Many studies that investigate teacher collaboration more directly (through observations or surveys) find that collaboration has a positive impact on teacher learning and student achievement (see a review by Vescio, Ross, & Adams, 2008). These studies, however, often suffer from important design limitations. For example, many rely on teacher-self reports of classroom practice, which is an unreliable measure of instructional change (for a discussion of the limitations of self reports, see Spillane & Zeulli 1999; Jacobs et. al. 2006). Other studies find correlations between higher levels of collaboration and higher student achievement, but they do not prove that higher levels of collaboration cause higher student achievement. It is possible that more effective teachers simply engage in higher quality collaboration.
Finally, few studies of teachers’ professional interactions investigate the specific conditions under which these interactions make a difference for student learning. For the rest of this post we focus on this last issue - what makes collaboration work?
The importance of looking inside the “black box”
We know that “all collaborations are not equal—or equally productive” (Ronfeldt, Farmer, McQueen, and Grissom, 2015, p.479). Research that probes the conditions that foster productive collaboration can help us answer important questions. For example, does it matter how often or for how long teachers meet? Are teams more productive with the support of an instructional coach? Are collaborations better if they focus on student work or on instructional practices?
These questions are theoretically interesting because they help us develop a better understanding of the mechanisms at play during teachers’ professional interactions. Perhaps more importantly, answers to these questions may provide practical guidance to teachers and school leaders seeking to ensure their teamwork practices are effective.
Some researchers have begun to investigate the specific conditions that are related to effective collaboration. In one recent study, Ronfeldt and colleagues (2015) investigated the extent to which the topic of collaboration was related to student achievement gains. In addition to finding that high quality collaboration in general was associated student learning, they found that collaboration focused on assessments was more highly associated with student achievement compared to other topics of collaboration (e.g. students or instruction).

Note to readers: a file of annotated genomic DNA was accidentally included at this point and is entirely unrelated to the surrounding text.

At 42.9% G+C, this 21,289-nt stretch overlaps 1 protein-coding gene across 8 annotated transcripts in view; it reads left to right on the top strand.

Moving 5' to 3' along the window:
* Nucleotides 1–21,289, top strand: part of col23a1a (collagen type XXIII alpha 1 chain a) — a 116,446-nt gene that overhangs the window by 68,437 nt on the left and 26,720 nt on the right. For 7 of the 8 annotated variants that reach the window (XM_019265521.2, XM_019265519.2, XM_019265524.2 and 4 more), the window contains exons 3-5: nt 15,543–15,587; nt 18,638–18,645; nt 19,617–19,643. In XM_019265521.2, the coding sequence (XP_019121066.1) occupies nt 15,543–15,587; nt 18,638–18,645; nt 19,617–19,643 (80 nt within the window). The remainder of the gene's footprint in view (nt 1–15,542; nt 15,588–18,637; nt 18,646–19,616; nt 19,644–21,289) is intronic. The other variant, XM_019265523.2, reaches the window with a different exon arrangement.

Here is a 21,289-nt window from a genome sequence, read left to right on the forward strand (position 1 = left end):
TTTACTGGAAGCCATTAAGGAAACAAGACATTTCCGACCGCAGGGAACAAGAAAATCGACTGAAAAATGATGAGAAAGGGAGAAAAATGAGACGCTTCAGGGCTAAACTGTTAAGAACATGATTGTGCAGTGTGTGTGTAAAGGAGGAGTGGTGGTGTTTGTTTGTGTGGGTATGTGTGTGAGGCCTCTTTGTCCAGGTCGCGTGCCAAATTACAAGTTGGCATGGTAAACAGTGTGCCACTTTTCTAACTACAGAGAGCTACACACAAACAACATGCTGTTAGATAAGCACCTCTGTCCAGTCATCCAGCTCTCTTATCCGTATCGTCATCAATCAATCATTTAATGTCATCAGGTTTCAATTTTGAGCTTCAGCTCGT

Goddard, Goddard, Kim, & Miller (2015) examined the relationship between leadership characteristics and effective collaboration. Their findings suggest that instructional leaders who are viewed by their teachers as effective are more likely to promote high quality collaboration, and, in turn, higher student achievement. In our own ongoing research, we examine how the teaching quality of a grade-level team hinders or supports the effect of collaboration on student learning. Our preliminary findings, which we hope to share more fully in a later post, suggest that the effects of collaboration may vary depending on the instructional skills of participating teachers.
Researchers have begun to explore important questions about the conditions that make effective collaboration more likely. Taken together, studies in this area suggest that collaboration should be viewed as a potential but not guaranteed source of school improvement. Indeed, teacher collaboration may not provide benefits by default. Joint work among educators appears to be most effective only under certain conditions (e.g. when teachers are supported by knowledgeable leaders). It is our hope that future studies continue to pursue a deeper understanding of the conditions that support strong teamwork. Such research promises to help teachers and school leaders make the best use of their time together.